Re: [asa] RE: (fall-away) TE and apologetics

From: Jim Armstrong <>
Date: Wed Sep 23 2009 - 00:02:20 EDT

Christine -
The problem is that what is truth for one may be taken as a godless
heresy to another - e.g., evolution. So absolute Truth is more than a
bit elusive, which you actually [perhaps unwittingly] captured in your
condition, " the best of our ability". Therein lies the problem. We
must virtually always understand that there will be great variation in
the product of " the best of our ability." So we should not get too
hung up on the pejorative use of "relativism". While we may think we
hold the truth, others will predictably take issue with us, and
SOMEBODY's got to be wrong!

In fact, we need to get used to the fact that ALL bodies of human
interpretation, such as those that define "denomination", are all
error-ridden to some degree, even ... [gasp] ... our own! So while
toleration may seem to be a pretext for this apparently undesirable
thing called relativism, I submit that we absolutely must become humble
enough to recognize that there is a very real probability that some
portions of our own understandings are in error, that we may learn from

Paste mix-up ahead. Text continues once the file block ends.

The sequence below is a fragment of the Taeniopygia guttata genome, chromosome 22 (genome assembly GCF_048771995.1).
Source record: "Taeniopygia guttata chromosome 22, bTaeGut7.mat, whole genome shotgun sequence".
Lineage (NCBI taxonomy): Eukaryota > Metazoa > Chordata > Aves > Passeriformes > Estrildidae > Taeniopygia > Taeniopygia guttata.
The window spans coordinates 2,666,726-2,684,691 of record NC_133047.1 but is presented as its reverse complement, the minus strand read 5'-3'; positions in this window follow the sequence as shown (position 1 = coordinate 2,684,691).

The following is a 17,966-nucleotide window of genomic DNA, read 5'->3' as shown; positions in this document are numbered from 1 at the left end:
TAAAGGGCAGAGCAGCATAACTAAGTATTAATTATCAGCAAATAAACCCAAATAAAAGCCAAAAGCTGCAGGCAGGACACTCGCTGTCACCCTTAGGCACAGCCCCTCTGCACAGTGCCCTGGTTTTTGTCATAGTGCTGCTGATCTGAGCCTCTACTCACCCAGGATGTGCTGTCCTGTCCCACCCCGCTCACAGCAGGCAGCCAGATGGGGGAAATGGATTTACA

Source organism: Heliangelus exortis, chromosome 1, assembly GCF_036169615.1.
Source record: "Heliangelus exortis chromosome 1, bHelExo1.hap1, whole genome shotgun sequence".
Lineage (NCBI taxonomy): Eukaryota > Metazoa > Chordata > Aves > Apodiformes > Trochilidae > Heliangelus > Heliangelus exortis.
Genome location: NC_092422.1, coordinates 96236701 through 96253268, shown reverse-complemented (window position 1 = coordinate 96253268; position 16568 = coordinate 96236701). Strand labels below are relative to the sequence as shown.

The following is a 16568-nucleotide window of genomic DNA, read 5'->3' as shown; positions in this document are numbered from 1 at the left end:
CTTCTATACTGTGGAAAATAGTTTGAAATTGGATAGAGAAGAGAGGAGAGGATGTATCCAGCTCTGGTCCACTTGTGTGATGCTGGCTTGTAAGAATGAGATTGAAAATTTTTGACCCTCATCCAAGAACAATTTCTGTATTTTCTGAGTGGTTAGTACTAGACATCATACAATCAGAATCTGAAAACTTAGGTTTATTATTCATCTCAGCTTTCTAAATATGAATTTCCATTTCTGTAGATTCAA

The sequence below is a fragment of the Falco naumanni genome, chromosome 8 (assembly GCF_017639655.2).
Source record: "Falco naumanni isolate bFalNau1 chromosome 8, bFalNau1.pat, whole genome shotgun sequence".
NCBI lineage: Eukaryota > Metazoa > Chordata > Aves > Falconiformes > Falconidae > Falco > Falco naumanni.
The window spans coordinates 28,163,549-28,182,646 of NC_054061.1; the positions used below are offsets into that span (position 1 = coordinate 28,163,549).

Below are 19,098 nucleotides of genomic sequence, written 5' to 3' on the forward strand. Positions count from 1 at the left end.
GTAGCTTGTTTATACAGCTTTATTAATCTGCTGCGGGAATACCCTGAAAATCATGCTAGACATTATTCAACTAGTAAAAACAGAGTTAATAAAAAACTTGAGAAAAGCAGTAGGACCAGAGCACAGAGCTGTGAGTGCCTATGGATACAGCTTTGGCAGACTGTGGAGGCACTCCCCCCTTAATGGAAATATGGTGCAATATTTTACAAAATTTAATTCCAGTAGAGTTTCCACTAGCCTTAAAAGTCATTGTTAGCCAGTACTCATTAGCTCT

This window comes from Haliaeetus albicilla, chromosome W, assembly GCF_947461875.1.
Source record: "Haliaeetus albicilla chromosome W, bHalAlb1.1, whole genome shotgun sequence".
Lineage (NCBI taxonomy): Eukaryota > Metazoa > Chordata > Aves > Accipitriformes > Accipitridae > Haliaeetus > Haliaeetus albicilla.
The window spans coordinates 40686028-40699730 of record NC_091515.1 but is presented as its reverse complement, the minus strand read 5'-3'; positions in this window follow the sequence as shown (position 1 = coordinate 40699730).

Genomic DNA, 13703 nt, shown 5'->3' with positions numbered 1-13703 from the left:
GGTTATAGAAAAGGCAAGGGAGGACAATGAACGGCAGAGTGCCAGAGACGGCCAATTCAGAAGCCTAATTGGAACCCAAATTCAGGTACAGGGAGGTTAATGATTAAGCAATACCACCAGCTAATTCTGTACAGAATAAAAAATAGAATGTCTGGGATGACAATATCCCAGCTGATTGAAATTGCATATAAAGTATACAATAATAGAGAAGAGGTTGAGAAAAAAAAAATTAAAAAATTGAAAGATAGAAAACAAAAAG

the perspectives and practices of other persuasions, and that we are
essentially charged to honor the quest for relationship with divinity
underway in that other, less informed person. I would distill this to
say that humility and reality demand a certain relativism.

It seems to me that there are "truths" that are very widely accepted
within the Christian community, but not really tested with steely-eyed
resolve. For instance [and this is by no means a new thought!], consider
these familiar expressions of truth: "God is a God of love. Indeed, God
IS love."

Given that starting point, have you ever found a really satisfying
reconciliation between those statements and the genocides performed or
ordered by the Old Testament God, or a truly satisfying answer to the
disarmingly simple old nagging question, "But what about the African
natives that never had a chance to accept Jesus?"

To be sure, there are ways to respond to this seeming paradox. There are
even ways that do not hand-wavingly appeal to "mystery" or "sovereignty"
of God. But in my experience, the the former to not satisfy, and the
latter do not come without giving up something broadly taught in
mainstream Christianity.

Or so it seemeth to me, at this brief parenthesis in my pilgrimage.

JimA [Friend of ASA]

Christine Smith wrote:

> Jim writes:
> "My guess is that God has no denominational affiliations, and wonders even why we create them and defend them so passionately when we understand so little."
> CHRISTINE: True, I don't think God has a "denominational affiliation" per se, but I do think He cares an awful lot about Truth, and that we follow Truth to the best of our understanding. That is the purpose of revelation - to help us understand truth better. Toleration should never be a pretext for relativism.
[major snip]

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Received on Wed Sep 23 00:03:11 2009

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